I know that web technologies are all the rage these days, but at least for static, publication-ready graphics, Grid is really nice substrate, with well thought out lower-level abstractions.
EDIT: I should also add that it's documented within an inch of its life should anyone feel that it's worth recreating: https://stat.ethz.ch/R-manual/R-devel/library/grid/html/grid...
ggplot2 being built on top of Grid means that modestly complex stuff is easy (in ggplot2 by itself), but that it's relatively easy to drop down into the lower layer (grid) to do more.
I also want other packages to be able to build off of plotnine, e.g. a package with the functionality of Seaborn could be built off of plotnine. The only constraint should be whether the backend -- in this case Matplotlib -- does stand in the way. Matplotlib is evolving (though slowly) and has a very receptive community so there is lots of hope.
* - Many people contributed to its history.
As an alternative that preserves the full power of Wickham's implementation, pygg is a Python wrapper that provides R's ggplot2 syntax in Python and runs everything in R.
x='age', y='height', color='sex')
I don't mean to undermine your project, just wanted to know about significant differences.
Also the last commit to the yhathq ggplot library was on Nov 20, 2016, so this library looks like it is currently more active in development.
Edit: Someone made an article comparing the two here: http://pltn.ca/plotnine-superior-python-ggplot/
- plotnine has 1,283 commits, 42 contributors, most recent commit is 3 days ago.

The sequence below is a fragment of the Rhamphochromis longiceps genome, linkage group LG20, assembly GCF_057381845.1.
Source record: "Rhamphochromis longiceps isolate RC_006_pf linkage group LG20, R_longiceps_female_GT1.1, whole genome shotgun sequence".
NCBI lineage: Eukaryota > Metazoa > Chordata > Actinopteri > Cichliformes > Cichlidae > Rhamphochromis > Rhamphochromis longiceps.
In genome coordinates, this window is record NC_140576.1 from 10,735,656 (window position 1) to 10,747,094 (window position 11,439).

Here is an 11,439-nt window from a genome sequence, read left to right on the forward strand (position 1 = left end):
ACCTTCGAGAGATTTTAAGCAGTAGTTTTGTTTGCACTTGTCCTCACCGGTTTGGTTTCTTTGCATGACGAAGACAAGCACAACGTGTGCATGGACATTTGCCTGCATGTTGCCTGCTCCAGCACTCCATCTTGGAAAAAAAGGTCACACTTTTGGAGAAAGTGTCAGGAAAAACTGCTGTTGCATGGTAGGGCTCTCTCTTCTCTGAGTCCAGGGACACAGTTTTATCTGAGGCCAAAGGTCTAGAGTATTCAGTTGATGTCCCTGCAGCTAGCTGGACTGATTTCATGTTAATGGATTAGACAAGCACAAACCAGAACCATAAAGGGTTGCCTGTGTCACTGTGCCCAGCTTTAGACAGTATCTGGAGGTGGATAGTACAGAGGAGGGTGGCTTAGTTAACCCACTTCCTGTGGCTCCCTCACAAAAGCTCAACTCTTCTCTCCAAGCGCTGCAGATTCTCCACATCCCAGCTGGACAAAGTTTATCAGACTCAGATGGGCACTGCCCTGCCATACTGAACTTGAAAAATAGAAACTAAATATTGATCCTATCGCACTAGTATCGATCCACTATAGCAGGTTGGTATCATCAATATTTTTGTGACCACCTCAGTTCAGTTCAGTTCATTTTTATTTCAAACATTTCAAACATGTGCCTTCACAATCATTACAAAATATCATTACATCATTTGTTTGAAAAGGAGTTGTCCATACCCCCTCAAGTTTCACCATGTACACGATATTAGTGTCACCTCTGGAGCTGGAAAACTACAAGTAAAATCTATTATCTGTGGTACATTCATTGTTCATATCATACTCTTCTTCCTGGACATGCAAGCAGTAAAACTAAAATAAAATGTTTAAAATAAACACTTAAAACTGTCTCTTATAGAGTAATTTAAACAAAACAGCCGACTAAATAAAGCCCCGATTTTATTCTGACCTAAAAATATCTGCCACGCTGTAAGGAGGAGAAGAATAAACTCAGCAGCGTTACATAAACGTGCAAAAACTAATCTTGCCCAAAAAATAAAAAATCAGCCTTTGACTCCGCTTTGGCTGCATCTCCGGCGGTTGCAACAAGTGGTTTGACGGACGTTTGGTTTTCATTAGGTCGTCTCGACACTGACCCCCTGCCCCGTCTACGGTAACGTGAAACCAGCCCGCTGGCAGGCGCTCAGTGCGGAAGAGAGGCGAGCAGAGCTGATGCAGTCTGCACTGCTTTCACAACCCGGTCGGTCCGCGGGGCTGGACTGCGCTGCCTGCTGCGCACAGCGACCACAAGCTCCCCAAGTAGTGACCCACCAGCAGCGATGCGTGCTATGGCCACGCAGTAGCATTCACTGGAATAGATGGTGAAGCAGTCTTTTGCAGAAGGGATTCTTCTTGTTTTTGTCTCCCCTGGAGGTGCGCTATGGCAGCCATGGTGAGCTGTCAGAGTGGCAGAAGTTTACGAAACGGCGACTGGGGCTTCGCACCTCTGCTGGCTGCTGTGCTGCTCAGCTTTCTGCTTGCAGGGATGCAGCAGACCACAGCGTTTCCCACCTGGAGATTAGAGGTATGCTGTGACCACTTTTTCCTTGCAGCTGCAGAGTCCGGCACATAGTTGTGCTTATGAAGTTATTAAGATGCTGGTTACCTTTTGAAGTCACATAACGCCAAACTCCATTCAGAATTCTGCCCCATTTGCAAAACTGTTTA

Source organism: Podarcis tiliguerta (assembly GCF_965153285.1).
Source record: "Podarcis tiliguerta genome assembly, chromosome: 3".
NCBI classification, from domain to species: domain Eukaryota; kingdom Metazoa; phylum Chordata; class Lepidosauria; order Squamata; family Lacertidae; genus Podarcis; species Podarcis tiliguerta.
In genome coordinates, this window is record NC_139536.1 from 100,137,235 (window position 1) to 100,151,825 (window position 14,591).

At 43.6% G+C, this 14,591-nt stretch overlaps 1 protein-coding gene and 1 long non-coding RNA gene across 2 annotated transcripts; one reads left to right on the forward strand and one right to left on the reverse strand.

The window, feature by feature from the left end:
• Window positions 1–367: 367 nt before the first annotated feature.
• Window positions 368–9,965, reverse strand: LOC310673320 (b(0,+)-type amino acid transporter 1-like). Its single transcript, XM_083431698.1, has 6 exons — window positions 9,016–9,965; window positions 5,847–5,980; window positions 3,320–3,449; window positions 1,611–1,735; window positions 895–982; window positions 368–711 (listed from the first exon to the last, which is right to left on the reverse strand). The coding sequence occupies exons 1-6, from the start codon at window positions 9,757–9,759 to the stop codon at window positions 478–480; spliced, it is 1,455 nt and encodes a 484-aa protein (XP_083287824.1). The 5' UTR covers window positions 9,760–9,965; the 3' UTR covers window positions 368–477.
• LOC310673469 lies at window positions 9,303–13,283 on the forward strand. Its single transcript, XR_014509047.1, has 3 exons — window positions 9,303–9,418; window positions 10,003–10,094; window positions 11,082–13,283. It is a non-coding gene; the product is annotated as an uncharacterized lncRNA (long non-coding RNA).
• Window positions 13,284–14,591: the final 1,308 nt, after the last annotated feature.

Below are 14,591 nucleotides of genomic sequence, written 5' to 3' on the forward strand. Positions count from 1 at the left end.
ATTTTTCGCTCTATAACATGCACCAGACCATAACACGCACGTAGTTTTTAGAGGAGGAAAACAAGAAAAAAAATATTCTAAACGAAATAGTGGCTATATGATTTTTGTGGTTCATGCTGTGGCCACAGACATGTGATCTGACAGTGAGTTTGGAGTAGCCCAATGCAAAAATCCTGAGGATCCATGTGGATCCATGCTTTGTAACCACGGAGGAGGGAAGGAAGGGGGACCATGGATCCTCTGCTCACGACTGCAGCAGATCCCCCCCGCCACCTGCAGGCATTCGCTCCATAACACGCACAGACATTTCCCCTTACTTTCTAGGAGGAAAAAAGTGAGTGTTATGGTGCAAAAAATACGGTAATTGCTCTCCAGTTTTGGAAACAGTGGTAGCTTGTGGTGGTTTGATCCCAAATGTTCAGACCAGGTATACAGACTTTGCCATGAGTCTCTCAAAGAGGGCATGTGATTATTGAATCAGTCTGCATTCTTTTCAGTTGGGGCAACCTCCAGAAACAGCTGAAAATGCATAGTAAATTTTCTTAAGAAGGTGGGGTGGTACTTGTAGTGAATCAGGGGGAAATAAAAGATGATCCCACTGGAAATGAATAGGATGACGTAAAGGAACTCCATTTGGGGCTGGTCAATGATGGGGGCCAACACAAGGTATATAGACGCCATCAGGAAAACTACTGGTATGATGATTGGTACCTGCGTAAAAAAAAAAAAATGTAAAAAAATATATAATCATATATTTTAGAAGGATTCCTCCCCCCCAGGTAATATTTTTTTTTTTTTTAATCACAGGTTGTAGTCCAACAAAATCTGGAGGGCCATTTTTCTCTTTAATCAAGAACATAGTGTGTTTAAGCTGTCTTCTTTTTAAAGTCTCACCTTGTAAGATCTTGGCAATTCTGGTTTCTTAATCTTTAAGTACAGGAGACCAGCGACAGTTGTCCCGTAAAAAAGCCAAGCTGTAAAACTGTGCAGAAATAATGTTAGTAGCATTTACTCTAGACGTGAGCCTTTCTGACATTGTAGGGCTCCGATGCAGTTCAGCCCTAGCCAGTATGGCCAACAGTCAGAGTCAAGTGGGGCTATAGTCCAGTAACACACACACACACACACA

The only comparison that is important is how well the two projects work. I have no idea how well plotnine works yet (but I intend to find out). I do know that ggplot works OK - and seeing as it leverages matplotlib if there is anything that isn't implemented I can finish the plot off manually.
EDIT it seems that plotnine also leverages matplotlib and produces nicer plots for some common cases :).
Without additional context I find recency of last commit and number of committers to be almost impossible to draw useful conclusions from.
"On average, X is better than Y."
"Ah but I would rather have the top end of Y than the bottom end of X, therefore comparing averages is useless."
Yes, a brand new Ford Focus would be better than a Ferrari that doesn't run, but generally Ferrari is the better brand.
The earlier poster in this thread implied that number of contributors and recency of commits in one of two competing github projects was evidence that it was better.
My point is that these are inadequate (often totally misleading) heuristics unless both projects are otherwise extremely similar, which they usually are not, and even then are usually not very useful heuristics compared to other ways of comparing the projects.
Unless you know who the authors are, what the project management/organization style is, how the project is funded / what level of commitment the authors have, what the project release cycle is like, etc., or unless you directly examine the code yourself, the only thing that looking at the most recent git commit tells you is how recently someone published public code changes. Which is not something that anyone evaluating two projects cares about directly, but only as some heuristic signal of other features that might be more costly to examine.